LaKia: So, obviously, I’m a Black woman and I have this contentious relationship with feminism. I’m definitely a Black feminist. And Big Easy E.C. is run and founded by a Black woman. But still… Ok, I am a Newcomb scholar, which is an honors program based on feminist scholarship. I’m a feminist, I guess. And I would say it’s feminism, but I would say it’s more than that because it’s within the reproductive justice framework. So I say yes, hesitantly. And I have a better answer now. I think that Big Easy E.C. is a reproductive justice project. And I don’t necessarily think it’s feminist because reproductive justice embodies classism and racism and ableism and all the other “isms.” And I think that feminism has not, on a large scale, embraced all those “isms” in the way that reproductive justice has.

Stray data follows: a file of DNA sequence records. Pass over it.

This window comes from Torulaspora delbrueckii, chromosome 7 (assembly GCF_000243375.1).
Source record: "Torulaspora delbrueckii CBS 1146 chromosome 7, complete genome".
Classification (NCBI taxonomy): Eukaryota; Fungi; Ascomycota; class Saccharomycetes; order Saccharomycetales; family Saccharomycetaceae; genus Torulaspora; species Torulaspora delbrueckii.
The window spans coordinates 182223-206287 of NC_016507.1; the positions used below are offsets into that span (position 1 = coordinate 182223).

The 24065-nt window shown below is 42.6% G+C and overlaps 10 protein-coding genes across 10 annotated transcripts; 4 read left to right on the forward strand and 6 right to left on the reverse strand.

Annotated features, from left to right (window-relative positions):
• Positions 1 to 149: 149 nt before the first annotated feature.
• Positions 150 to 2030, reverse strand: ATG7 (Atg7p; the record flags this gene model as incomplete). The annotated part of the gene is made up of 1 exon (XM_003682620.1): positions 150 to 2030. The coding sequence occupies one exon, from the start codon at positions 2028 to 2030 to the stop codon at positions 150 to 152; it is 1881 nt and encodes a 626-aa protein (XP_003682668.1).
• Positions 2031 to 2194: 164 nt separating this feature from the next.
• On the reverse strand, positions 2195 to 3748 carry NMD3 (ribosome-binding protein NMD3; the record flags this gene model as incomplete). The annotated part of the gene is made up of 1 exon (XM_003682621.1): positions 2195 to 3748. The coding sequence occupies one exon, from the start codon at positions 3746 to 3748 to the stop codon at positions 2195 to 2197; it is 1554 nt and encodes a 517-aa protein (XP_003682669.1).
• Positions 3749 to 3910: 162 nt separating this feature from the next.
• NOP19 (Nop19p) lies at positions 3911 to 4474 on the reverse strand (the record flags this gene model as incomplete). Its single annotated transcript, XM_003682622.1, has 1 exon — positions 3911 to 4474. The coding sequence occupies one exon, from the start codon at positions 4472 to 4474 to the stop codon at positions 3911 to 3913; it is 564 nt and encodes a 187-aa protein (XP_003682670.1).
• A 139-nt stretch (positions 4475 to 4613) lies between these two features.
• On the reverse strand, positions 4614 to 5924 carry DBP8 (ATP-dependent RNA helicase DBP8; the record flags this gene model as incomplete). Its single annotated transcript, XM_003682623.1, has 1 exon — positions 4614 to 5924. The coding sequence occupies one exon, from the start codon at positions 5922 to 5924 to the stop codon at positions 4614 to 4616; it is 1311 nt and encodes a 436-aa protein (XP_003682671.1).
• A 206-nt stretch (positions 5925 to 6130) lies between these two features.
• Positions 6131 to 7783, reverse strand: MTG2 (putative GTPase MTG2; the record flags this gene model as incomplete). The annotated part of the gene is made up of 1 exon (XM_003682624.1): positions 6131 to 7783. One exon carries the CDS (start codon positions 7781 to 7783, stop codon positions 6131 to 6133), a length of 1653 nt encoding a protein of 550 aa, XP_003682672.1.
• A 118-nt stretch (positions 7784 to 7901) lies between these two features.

Madi: And, not to make assumptions, but to make an assumption: I think that a lot of the possible hesitancy on labeling it feminist work is because so much of what is mainstream seen as feminist work is the work of white feminists, that it’s not intersectional feminist work. And specifically because Big Easy E.C. is a work of reproductive justice, it’s supposed to be intersectional.

A few months after the interview LaKia qualified her original answer after interning with the national Reproductive Justice organization, SisterSong, and learning more about the history of Black feminism.